The LimeTabularExplainer object has a method explain_instance that takes an example input and returns the top reasons for its corresponding prediction. The explain_instance method requires a function (pipeline.predict_proba) as input that takes the “raw” example input data, transforms, scales, one-hot encodes, etc. (as appropriate), and returns its prediction using the trained model. To see how we made ours, see our notebook.

example = 3
exp = explainer.explain_instance(test[example], pipeline.predict_proba, num_features=5)
print('Couples probability of staying together:', exp.predict_proba[1])

sklearn’s Pipeline streamlines data preprocessing and helps build the function for the lime explain_instance method (see code). Why the trouble, you may wonder? We could supply scaled, one-hot encoded example input to the explain_instance method?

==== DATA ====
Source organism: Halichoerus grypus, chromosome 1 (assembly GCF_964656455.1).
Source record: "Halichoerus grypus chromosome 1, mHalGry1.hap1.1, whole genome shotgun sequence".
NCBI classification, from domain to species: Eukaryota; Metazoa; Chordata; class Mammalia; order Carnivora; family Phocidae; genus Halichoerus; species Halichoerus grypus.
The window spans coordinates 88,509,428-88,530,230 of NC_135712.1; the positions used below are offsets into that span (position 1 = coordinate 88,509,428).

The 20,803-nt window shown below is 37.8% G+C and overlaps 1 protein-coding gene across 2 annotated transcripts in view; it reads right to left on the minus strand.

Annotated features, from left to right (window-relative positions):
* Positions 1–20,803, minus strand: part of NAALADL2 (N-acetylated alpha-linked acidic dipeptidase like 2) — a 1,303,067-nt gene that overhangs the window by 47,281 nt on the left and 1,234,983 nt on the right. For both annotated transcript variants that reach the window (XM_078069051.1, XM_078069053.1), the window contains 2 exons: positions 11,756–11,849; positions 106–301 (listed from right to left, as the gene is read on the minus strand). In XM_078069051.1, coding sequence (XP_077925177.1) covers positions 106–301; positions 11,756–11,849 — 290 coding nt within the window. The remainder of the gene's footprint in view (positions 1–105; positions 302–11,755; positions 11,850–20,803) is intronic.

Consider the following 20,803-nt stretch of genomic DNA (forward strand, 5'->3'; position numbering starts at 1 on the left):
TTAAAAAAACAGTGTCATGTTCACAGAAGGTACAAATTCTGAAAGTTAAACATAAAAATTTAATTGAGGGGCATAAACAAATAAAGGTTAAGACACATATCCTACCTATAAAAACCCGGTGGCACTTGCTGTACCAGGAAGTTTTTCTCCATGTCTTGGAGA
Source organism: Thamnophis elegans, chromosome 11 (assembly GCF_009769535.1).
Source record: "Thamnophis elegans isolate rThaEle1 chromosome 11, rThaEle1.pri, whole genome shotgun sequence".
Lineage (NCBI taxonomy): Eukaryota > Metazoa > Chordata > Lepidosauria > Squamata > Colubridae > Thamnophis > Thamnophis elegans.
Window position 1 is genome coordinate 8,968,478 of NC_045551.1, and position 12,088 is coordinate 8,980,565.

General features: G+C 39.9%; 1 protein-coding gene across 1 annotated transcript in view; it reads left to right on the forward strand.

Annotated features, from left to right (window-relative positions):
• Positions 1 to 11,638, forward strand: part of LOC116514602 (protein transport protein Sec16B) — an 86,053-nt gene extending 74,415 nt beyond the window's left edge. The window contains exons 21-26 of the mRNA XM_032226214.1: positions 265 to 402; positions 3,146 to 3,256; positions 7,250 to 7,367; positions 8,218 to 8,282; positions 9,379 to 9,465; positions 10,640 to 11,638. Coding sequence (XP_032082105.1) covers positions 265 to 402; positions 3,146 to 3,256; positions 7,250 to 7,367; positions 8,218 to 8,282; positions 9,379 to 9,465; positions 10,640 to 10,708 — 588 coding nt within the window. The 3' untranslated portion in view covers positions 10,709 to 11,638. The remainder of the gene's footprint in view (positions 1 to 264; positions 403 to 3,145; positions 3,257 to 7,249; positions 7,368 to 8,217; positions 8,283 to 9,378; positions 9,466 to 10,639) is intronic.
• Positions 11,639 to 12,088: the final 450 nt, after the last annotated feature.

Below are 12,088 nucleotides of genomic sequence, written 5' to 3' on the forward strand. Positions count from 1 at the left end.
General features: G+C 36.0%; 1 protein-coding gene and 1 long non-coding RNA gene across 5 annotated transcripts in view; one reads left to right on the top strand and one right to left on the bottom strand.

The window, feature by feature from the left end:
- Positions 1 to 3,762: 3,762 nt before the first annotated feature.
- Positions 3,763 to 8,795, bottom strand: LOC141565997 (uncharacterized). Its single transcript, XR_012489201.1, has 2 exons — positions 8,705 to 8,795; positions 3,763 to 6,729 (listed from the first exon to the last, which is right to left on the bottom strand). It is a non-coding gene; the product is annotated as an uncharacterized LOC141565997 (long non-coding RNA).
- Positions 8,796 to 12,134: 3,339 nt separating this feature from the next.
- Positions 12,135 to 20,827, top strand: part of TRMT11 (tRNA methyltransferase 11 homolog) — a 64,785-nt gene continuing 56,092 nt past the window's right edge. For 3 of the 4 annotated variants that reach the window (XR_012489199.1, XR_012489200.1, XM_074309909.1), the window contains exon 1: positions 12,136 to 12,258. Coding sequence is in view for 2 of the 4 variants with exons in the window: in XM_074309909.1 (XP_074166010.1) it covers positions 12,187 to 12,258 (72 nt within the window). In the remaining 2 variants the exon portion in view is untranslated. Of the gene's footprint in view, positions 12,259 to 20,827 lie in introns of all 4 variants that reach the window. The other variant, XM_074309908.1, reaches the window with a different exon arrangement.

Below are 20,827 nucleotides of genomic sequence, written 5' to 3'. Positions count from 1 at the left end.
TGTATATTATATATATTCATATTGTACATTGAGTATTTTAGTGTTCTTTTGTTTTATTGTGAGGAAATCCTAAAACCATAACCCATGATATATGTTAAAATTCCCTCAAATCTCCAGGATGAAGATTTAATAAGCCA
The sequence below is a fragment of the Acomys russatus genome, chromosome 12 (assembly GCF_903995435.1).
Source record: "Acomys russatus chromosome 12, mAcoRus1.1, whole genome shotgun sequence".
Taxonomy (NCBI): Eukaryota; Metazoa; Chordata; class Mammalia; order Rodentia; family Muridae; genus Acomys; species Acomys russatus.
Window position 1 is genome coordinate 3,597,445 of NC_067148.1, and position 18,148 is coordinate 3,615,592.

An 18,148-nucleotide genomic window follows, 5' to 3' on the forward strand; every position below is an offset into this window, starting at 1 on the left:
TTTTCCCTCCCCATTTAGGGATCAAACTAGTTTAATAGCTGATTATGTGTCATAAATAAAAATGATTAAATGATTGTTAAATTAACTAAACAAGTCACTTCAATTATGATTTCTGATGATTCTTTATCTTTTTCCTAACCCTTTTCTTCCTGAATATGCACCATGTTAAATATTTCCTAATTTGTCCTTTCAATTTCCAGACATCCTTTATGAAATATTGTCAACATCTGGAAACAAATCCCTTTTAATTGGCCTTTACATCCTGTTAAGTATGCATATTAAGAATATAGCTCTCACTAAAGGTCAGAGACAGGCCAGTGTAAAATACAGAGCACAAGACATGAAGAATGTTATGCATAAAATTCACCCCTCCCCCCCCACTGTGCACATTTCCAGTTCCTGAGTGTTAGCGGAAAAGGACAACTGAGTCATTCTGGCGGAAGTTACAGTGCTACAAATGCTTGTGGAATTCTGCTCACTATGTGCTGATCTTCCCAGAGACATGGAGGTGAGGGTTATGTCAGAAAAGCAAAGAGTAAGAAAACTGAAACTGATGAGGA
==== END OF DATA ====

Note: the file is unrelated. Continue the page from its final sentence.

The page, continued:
To explain predictions, we need to be able to understand the reasons returned by solutions like LIME. If LIME returned a sequence of numbers that, mathematically speaking, is a good explanation for a prediction, we would be none the wiser. Explanations needs to be given in a language and at the scale the we can understand; that’s why we need to bother with Pipeline.

Why relationships (are predicted to) fail

According to the model, across couples based on random forest’s feature importances only, your age, your partner’s age, and the difference in age between partners determines whether couples are going to stay together, or not. LIME shows that the reasons for likely relationship success vary from one couple to the next.

This couple is likely to stay together, the model gives it a 0.89 probability. LIME informs us that the prediction is due to the fact that the couple is married while their (young) age lowers their chances of relationship “success”.

This couple is likely to stay together, the model gives it a 0.75 probability. LIME informs us the prediction is due to the fact that the couple owns their home, they are matched in terms of the level of education, and the respondent is between 43 and 55 years. Curiously, living in an urban area and voting democrat is associated with a lower chance to staying together.